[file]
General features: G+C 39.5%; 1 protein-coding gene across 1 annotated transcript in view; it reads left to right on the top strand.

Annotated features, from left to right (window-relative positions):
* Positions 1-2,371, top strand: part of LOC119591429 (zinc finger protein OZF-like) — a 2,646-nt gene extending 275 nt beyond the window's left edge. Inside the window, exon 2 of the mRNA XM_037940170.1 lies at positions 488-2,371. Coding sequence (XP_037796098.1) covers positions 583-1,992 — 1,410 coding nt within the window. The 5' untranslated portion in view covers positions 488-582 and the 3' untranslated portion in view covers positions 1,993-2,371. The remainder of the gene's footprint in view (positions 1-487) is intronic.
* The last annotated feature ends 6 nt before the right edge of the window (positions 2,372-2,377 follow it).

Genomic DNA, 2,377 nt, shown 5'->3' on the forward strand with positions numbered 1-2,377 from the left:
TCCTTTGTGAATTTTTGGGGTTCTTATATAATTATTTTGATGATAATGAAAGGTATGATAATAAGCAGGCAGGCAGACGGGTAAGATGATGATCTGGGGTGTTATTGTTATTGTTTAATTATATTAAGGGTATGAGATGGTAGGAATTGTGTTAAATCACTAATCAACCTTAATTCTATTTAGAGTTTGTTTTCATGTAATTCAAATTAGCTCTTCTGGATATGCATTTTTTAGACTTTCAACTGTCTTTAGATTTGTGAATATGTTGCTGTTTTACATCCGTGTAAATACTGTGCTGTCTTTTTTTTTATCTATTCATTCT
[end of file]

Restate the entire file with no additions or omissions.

General features: G+C 39.5%; 1 protein-coding gene across 1 annotated transcript in view; it reads left to right on the top strand.

Annotated features, from left to right (window-relative positions):
* Positions 1-2,371, top strand: part of LOC119591429 (zinc finger protein OZF-like) — a 2,646-nt gene extending 275 nt beyond the window's left edge. Inside the window, exon 2 of the mRNA XM_037940170.1 lies at positions 488-2,371. Coding sequence (XP_037796098.1) covers positions 583-1,992 — 1,410 coding nt within the window. The 5' untranslated portion in view covers positions 488-582 and the 3' untranslated portion in view covers positions 1,993-2,371. The remainder of the gene's footprint in view (positions 1-487) is intronic.
* The last annotated feature ends 6 nt before the right edge of the window (positions 2,372-2,377 follow it).

Genomic DNA, 2,377 nt, shown 5'->3' on the forward strand with positions numbered 1-2,377 from the left:
TCCTTTGTGAATTTTTGGGGTTCTTATATAATTATTTTGATGATAATGAAAGGTATGATAATAAGCAGGCAGGCAGACGGGTAAGATGATGATCTGGGGTGTTATTGTTATTGTTTAATTATATTAAGGGTATGAGATGGTAGGAATTGTGTTAAATCACTAATCAACCTTAATTCTATTTAGAGTTTGTTTTCATGTAATTCAAATTAGCTCTTCTGGATATGCATTTTTTAGACTTTCAACTGTCTTTAGATTTGTGAATATGTTGCTGTTTTACATCCGTGTAAATACTGTGCTGTCTTTTTTTTTATCTATTCATTCT